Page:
Academic journal article Journal of Applied Management and Entrepreneurship

Who Is Talking to Whom? the Network of Intellectual Influence in Management Research

Academic journal article Journal of Applied Management and Entrepreneurship

Who Is Talking to Whom? the Network of Intellectual Influence in Management Research

Article excerpt

Executive Summary

Expanding recent interest in management journals, we addressed the question of "who is talking to whom" by modeling the social network of management scholars using citation patterns between 23 management journals over a five-year period. Using cluster analysis, we found that there are a number of distinct sub-networks of journals, where the exchange of knowledge is greater within than across groups. These sub-networks appear to be determined by thematic, methodological, geographic and practical-orientation differences. Understanding those networks should enable those using management journals to focus and hopefully simplify their reading efforts.


Although scholarly management journals have been around for well over half a century, interest in those journals recently has increased in part because of their role in academic personnel matters and in part because of their role in management education. As the management field has developed and particularly since the Ford and Carnegie reports (Gordon & Howell, 1959; Pierson, 1959), management has matured as an academic field, bringing with it a proliferation of journals. As the field became more scholarly and focused on basic research, new criticisms emerged noting its lack of relevance to the "real world" (Porter & McKibben, 1988). As the debate over basic versus applied research continues (e.g. McKelvey, 2006; Van de Ven & Johnson, 2006; Walsh, Tushman, Kimberly, Starbuck, & Ashford, 2007), the field has developed journals that seem to serve different target audiences. The increased specialization and fragmentation of journals raises interesting questions about the role of journals as a conduit for the development of management research, their influence on the flows of knowledge within the field of management, and their utility to those striving to keep up-to-date with developments within the field of management..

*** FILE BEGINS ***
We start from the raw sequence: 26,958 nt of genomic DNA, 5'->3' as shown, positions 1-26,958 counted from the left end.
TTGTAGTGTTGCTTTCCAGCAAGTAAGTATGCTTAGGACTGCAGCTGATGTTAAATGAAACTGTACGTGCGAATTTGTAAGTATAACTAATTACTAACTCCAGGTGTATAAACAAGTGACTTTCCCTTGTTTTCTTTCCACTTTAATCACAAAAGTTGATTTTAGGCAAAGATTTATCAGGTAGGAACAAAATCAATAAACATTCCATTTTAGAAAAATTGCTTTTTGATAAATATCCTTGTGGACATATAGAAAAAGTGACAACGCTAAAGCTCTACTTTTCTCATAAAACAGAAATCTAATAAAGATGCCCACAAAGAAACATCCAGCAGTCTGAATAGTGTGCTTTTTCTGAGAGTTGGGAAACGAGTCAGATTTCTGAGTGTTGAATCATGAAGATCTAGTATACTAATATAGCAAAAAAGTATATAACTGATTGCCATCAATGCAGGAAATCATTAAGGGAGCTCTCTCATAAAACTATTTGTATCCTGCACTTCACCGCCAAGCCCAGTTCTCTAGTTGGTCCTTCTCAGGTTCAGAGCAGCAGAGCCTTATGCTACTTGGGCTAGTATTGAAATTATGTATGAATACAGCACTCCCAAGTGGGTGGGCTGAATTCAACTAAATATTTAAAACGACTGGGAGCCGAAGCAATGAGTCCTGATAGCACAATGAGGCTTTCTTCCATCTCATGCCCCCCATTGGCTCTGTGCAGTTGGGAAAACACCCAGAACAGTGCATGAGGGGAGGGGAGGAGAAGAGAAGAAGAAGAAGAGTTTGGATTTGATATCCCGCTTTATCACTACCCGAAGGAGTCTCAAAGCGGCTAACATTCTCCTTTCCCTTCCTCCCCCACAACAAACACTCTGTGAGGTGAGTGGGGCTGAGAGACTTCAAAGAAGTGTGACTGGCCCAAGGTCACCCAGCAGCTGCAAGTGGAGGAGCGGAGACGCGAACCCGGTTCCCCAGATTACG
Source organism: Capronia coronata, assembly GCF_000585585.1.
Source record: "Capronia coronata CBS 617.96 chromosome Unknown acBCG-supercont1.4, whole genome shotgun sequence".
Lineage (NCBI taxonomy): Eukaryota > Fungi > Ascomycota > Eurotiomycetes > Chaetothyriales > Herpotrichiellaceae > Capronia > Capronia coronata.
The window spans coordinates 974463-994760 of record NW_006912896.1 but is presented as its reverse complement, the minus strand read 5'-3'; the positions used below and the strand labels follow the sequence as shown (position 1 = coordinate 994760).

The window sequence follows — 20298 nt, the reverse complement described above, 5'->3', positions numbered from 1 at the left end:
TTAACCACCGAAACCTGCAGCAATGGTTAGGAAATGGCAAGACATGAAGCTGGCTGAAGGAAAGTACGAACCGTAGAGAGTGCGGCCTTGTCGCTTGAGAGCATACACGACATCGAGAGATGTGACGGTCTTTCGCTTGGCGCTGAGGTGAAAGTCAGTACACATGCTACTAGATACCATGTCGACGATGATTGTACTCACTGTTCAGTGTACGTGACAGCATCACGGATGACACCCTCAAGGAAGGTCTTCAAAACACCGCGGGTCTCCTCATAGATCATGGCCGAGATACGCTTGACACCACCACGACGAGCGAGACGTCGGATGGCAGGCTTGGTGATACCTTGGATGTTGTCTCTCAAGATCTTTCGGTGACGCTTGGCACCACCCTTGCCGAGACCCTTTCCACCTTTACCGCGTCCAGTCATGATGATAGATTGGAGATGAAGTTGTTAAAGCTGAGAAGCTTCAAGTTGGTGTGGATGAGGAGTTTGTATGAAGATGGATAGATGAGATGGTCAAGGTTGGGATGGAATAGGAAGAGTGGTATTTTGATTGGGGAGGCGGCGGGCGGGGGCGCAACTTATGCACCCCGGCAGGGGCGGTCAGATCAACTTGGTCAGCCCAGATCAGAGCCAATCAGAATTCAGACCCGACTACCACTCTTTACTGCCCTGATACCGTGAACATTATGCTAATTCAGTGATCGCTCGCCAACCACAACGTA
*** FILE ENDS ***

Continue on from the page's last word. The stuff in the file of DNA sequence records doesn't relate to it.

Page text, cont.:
Historically the interest in journals has been predominantly on ranking or rating journals as publication outlets (Coe & Weinstock, 1984; Extejt & Smith, 1990; Hotard, Tanner, & Manakyan, 1996; Saladin, 1985; Sharplin & Mabry, 1985; Van Fleet, Mc Williams, & Siegel, 2000; Weinstock & Coe, 1969), but more recently has expanded to a variety of other issues. Journals have been studied to trace the development of a field (Franke, Edlund, & Oster, 1990). Historical publication patterns of leading journals have been studied (Mowday, 1997; Van Fleet, 2006). Journals have been studied as producers of knowledge using classic economic production functions (McWilliams, Siegel, &Van Fleet, 2005). Citation analysis has been conducted of management journals to and from those in social science or other business disciplines (Bedeian, 2005; Biehl, Kim, & Wade, 2006; Lockert & McWilliams, 2005). Reviewing processes have been discussed (Agarwal, Echambadi, Franco, & Sarkar, 2006; Baruch, Sullivan, & Schepmyer, 2006; Miller, 2006; Tsang & Frey, 2007) and the "scholarly ability" or scientific achievements of editorial-board members have been analyzed (Bedeian, Van Fleet, & Hyman, 2009). An additional way to shed light on how management has developed as an academic field of inquiry is to examine citation patterns across major management journals to answer the question, "Who is talking to whom?"

Answering the question "Who is talking to whom?" in the field of management research is both interesting and important, because knowledge is transferred across and between networks comprised of scholars who contribute to academic journals, read them, and learn from them, i.e. by "talking" to each other as well as by practitioners who also read and learn from those journals. The intended purpose of publications in academic journals is to impart knowledge to others, including colleagues, students and practitioners. Therefore, as business schools proliferate and new journals are introduced, we would expect more opportunity for individual scholars to reach broader markets. …

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